David E. Carter

Creativity Center

& Museum

In 1957, 14-year-old David Carter discovered a creative genius named Stan Ferberg. Stan was creating comedy records like nobody had ever done before, and his brand of satire captivated David. He soon began writing every night on his Royal portable typewriter, and before long, he discovered Freberg was creating also funny TV spots that resulted in Advertising Age calling him "the father the funny commercial."

When David declared himself to be an advertising major, he emulated Frebeg's style, and his early radio commercials on WCMI in Ashland had a very "Frebergian" tone. Humor was an element in many of David's major advertising successes.

Fast forward to 1979. David continued to admire Stan's work from afar, but this changed when David attended a creative seminar in Aspen, Colorado. There, an early morning

chance meeting with Stan at a convenience store turned into a long-lasting friendship between the two. (Six weeks after they meet, Stan visited Ashland, and had dinner at David's house after speaking before the largest crowd ever to attend a speech of the Ashland-Ironton Advertising Club.)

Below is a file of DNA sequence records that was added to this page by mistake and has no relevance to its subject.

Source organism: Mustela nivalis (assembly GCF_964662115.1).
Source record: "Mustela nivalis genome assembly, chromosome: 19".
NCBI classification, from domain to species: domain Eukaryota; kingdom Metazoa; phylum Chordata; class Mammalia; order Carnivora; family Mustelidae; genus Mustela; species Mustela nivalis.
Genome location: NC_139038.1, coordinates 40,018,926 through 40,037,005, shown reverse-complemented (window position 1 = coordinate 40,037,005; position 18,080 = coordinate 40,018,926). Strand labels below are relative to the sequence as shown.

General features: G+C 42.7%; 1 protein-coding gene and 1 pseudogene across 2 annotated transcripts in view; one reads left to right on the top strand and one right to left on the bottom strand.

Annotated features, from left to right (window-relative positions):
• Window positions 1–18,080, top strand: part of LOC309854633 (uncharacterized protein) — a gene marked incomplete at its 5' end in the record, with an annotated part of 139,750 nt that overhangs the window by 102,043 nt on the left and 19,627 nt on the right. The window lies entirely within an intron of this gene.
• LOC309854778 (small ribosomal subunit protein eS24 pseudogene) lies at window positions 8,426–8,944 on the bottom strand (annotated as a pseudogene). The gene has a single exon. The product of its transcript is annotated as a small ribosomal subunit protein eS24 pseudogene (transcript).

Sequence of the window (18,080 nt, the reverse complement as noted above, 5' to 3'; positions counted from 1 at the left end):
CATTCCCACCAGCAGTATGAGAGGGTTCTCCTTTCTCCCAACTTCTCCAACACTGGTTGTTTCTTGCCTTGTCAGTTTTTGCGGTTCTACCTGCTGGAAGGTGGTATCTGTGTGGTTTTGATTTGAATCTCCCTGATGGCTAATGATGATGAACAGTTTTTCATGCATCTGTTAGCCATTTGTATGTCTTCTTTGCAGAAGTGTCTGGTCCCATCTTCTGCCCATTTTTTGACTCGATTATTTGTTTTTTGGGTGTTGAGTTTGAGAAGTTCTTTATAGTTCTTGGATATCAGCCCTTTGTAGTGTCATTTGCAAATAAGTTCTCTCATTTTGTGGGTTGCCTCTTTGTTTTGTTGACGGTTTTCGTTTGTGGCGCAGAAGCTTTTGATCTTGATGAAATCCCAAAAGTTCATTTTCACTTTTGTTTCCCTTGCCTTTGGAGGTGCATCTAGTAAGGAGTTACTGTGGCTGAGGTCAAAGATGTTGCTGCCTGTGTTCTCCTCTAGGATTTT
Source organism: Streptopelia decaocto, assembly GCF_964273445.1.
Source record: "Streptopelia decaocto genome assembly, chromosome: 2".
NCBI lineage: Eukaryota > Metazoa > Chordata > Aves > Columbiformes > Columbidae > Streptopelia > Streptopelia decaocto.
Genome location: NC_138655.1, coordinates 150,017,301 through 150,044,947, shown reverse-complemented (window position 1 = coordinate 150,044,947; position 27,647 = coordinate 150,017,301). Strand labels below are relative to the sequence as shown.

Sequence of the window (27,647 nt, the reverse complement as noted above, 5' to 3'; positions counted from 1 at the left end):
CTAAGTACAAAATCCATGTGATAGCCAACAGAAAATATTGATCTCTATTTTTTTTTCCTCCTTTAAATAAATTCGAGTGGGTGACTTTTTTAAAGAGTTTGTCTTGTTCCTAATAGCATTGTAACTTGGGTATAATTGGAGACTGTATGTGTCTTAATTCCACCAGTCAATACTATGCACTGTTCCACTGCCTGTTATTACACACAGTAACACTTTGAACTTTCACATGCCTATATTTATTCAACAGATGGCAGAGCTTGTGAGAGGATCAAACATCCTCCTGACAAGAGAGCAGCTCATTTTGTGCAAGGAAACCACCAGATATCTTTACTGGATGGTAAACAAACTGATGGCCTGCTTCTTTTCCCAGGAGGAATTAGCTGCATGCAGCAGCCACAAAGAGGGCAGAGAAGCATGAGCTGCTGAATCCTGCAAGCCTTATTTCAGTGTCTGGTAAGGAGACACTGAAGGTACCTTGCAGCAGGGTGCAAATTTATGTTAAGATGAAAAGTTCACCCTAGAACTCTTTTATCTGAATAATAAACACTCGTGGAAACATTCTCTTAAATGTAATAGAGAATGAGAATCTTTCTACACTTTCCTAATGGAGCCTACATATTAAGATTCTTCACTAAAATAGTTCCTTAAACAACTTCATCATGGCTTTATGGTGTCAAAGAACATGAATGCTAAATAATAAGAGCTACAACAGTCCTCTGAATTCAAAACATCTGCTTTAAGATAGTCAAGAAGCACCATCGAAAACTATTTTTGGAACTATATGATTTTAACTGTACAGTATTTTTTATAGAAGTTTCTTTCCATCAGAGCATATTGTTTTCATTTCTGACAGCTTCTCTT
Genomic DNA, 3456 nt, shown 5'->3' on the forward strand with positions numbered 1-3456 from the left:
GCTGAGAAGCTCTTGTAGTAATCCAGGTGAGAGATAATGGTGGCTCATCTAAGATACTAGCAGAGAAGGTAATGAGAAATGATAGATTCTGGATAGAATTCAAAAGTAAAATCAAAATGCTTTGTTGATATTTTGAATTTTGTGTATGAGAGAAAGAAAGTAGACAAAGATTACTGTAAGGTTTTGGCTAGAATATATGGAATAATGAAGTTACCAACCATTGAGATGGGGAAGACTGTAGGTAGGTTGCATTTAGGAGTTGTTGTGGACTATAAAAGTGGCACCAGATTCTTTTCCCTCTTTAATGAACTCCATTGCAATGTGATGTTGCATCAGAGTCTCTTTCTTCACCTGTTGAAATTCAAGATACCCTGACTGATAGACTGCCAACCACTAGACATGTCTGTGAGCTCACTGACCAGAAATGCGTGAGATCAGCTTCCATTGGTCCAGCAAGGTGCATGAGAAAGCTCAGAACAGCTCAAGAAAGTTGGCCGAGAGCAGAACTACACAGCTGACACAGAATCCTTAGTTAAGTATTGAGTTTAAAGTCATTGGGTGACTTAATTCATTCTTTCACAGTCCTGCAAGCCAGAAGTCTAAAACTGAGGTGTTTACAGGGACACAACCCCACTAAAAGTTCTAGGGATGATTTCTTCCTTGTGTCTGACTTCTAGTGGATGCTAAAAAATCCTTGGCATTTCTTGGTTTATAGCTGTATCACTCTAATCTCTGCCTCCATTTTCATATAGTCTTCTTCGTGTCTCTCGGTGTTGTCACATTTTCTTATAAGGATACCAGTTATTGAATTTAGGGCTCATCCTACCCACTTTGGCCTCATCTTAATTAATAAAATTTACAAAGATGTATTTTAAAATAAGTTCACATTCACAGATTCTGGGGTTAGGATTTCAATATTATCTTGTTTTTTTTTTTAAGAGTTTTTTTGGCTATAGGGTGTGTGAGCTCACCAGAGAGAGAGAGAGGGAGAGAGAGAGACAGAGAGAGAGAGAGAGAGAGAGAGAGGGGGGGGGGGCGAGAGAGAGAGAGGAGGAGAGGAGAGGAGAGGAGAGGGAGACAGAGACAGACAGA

Soon, Freberg returned the favor by having David join him for lunch at the Fox Movie Studio in Hollywood where Stan was working on a movie.

In 2000, David and Stan finally worked together on a series of TV commercials, shown here.  Looking back at his career, David remembers Stan as "my hero, my mentor, and my friend."

See Stan Freberg New York Times Obituary.

StanFreberg TV Commercials (3)

David and the "Stan Freberg Shrine" at the Creativity Center Museum.

Stan Freberg speaking at the Ashland-Ironton Ad Club.

Stan Freberg 1926 -2015